The reality is that a lean manufacturing system should provide the guiding principles that are used to run the business.
When I hear companies say something like “we’ve still got a long way to go,” I know they have the right mentality.
When I hear them say, “we’re world-class,” what I’m really hearing is that they’re done improving.
When I visit those factories, it becomes apparent that they’ve stopped driving improvement, and they’re typically in worse shape than those that feel like they’ve still got a long way to go.
In summary, lean manufacturing is really a journey that never ends, and that’s where the satisfaction is found. Coming to work every day knowing that you’ll make a difference is much more fulfilling than knowing that nothing is going to improve.
3) A Lean Manufacturing System Eliminates Waste On All Fronts
Waste elimination in lean methodology includes several types of waste:
- Overproduction: Producing ahead of what’s actually needed by the next process or customer. This is the worst form of waste because it contributes to the other six.
- Waiting: Operators standing idle as machines cycle, equipment fails, needed parts fail to arrive, etc.
- Conveyance: Moving parts and products unnecessarily, such as from a processing step to a warehouse to a subsequent processing step when the second step instead could be located immediately adjacent to the first step.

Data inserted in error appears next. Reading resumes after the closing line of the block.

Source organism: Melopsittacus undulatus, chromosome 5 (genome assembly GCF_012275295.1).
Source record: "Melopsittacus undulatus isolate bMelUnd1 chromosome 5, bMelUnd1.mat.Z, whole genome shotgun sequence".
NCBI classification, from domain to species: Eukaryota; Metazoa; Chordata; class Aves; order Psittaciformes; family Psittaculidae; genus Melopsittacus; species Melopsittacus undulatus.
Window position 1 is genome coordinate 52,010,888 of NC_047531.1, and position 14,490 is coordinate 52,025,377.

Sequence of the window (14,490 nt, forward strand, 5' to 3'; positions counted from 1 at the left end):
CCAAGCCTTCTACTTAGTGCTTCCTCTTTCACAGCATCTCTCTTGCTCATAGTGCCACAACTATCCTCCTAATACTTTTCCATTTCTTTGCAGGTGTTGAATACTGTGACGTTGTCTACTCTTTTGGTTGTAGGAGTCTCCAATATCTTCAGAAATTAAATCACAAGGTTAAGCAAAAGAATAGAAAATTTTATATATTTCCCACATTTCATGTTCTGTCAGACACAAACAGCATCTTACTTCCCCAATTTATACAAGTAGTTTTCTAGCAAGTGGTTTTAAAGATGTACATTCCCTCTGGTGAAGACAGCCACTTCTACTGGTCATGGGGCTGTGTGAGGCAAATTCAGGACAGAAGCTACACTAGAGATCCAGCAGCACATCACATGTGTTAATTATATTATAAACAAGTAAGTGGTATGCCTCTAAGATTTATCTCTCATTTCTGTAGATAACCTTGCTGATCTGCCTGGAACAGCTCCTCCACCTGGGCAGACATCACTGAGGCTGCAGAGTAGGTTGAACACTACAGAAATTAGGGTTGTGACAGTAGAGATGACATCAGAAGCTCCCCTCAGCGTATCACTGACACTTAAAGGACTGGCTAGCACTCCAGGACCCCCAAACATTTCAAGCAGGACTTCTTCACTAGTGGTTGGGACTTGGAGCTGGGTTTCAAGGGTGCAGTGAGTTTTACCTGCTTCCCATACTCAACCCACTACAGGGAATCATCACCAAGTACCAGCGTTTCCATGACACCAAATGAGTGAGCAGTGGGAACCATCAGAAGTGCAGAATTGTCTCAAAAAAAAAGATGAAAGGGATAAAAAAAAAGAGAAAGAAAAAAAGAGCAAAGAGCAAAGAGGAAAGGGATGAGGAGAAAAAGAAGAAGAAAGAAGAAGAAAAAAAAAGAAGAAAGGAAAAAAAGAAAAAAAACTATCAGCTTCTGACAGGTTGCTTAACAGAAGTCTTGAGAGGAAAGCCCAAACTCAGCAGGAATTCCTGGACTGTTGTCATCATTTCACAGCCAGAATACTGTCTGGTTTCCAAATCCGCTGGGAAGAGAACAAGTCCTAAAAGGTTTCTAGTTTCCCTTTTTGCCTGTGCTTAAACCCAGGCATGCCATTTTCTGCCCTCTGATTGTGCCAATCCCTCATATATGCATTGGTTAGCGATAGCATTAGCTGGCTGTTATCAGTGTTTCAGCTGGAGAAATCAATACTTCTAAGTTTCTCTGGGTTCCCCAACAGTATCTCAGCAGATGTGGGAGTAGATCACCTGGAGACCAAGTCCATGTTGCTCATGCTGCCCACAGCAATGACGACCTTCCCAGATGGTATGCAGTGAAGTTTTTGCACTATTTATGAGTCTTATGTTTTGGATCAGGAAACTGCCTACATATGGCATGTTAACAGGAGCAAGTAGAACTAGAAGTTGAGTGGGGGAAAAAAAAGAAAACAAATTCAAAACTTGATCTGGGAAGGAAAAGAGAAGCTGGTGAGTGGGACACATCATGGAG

- Processing: Performing unnecessary or incorrect processing, typically from poor tool or product design.
- Inventory: Having more than the minimum stocks necessary for a precisely controlled pull system.
- Motion: Operators making movements that are straining or unnecessary, such as looking for parts, tools, documents, etc.
- Correction: Inspection, rework, and scrap.
A culture of problem solving to eliminate waste is no mistake. It comes from lean manufacturing system's commitment to kaizen, or continuous improvement.
Effective waste elimination comes from engaging the minds of everyone on the plant floor, especially those that interact with the problem every day. Often, those people already know the solution to the problem.
Continuous improvement calls for a mindset that is committed to problem-solving. Even if a manager knows a way out, the point is to allow employees or learners to develop the habits required for working through issues.
4) Quality and Safety Control Is Built Right In
Lean manufacturing principles need support. And quality control is that support.
Workers can catch issues as they occur, including:
- Defects in equipment
- Accidents in production and operations
That’s what lean manufacturing encourages. This mistake-proofing approach to production means that quality control is built into the process while the process is ongoing, rather than relegating it to a stage of checks that occur after the fact.
Because we’re engaging people, we’re not just mistake proofing, we’re creating a culture where people are seen as an asset, and we rely on them to recognize problems and to stop and fix those problems.
Today cars have sensors and safety features that can help a driver be safe, but relying solely on those causes a driver to rely less on their own senses. In that situation, it’s too easy for the driver to go into autopilot mode. There are dangers on the road that our senses are much better at detecting than technology.